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GSOC received nearly 2,000 complaints about the conduct of gardaí last year

The commission received 24 protected disclosures in 2018.

Image: Eamonn Farrell

GARDA SÍOCHANA OMBUDSMAN Commission (GSOC) received 1,921 complaints last year.

This is a decrease of 28 complaints received in 2017, in which there were 1,949. Last year saw an increase in complaints of 10% on 2016.

GSOC also sent 17 files to the Director of Public Prosecution (DPP), and dealt with 17 public interest cases, with 14 cases being closed.

Minister for Justice Charlie Flanagan asked the government to note the 2018 annual report today, which found that 74 sanctions were applied by the Garda Commissioner in 2018 on foot of disciplinary investigations. Those sanctions ranged from advice to reduction in pay.

24 protected disclosures were made to GSOC during 2018 under the Protected Disclosures Act 2014.

GSOC’s primary responsibility is to deal with complaints made by members of the public concerning the conduct of members of the Garda Síochána. It also investigates matters in relation to the conduct of gardaí, when it is in the public interest, even if a complaint has not been received.

The report of the Commission on the Future of Policing in Ireland, which was set up to push Garda reforms, recommended that all complaints of alleged misconduct by garda members be investigated by an expanded and re-named complaints body.

GSOC echoed these recommendations, stating in its report that it is looking forward to engaging with the Commission on the Future of Policing group.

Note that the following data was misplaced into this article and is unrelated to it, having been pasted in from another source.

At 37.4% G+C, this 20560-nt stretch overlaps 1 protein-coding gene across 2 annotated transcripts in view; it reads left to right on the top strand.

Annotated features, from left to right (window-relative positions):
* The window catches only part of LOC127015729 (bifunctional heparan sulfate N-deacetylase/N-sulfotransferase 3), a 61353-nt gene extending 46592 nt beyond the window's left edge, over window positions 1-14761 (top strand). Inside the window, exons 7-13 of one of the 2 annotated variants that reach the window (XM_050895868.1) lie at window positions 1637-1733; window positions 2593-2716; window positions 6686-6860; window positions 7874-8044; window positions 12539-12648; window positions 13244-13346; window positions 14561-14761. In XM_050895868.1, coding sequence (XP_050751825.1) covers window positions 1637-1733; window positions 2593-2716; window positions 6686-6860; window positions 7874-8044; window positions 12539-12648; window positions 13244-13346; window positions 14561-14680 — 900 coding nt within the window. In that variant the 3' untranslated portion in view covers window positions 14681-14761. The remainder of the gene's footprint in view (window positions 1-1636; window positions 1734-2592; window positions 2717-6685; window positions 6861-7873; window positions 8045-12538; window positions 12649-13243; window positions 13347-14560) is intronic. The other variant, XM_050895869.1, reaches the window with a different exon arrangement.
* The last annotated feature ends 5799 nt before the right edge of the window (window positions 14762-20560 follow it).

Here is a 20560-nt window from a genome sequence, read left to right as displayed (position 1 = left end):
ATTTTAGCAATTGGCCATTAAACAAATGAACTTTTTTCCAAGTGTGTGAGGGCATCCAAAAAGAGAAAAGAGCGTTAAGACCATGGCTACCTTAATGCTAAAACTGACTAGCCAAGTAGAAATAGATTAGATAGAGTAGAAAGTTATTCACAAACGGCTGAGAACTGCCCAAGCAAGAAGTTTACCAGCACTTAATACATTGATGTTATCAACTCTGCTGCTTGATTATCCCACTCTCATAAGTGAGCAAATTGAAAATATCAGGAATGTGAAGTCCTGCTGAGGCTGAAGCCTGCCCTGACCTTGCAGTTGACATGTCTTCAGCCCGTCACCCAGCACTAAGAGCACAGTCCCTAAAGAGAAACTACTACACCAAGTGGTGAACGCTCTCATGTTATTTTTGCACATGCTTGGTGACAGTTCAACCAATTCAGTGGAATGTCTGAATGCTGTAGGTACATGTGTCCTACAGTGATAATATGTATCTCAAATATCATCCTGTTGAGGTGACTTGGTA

Last week, GSOC chairperson Judge Mary Ellen Ring said it was troubling that An Garda Síochána continues to conduct criminal investigations of its own members without the knowledge or participation of GSOC.

An Garda Síochána is not required to inform the ombudsman’s office of all internal disciplinary inquiries and criminal investigations of gardaí. 

Judge Ring said this practice “flies in the face” of the recommendation of the Commission on the Future of Policing in Ireland that all complaints against An Garda Síochána be routed through the ombudsman to determine what action should be taken.

This practice runs the risk of allegations of cover up or bias or corruption when it becomes known that such investigations have been carried out internally. 
It runs the risk that fair and independent investigations are not seen as such by the public because they were not notified outside the organisation. Most importantly they run the risk of undermining public trust significantly if such internal investigations go wrong.

In addition, the report notes a new pilot local intervention scheme was rolled out in 2018 in conjunction with GSOC and An Garda Síochána to address the lack of satisfaction felt by people who make complaints regarding alleged failure in service provision by garda members.

The GSOC report views this as a positive step towards working collaboratively with the gardaí, stating that the pilot scheme began in the Dublin Metropolitan South Central Region at the beginning of last year.

It states that 62% of the complaints in this pilot were resolved to the satisfaction of the complainant.

The pilot scheme was extended to the South Eastern Region (Carlow/Kilkenny, Tipperary, Waterford and Wexford) and discussions have been underway in relation to rolling it out in Dublin Metropolitan West Region from early 2019.

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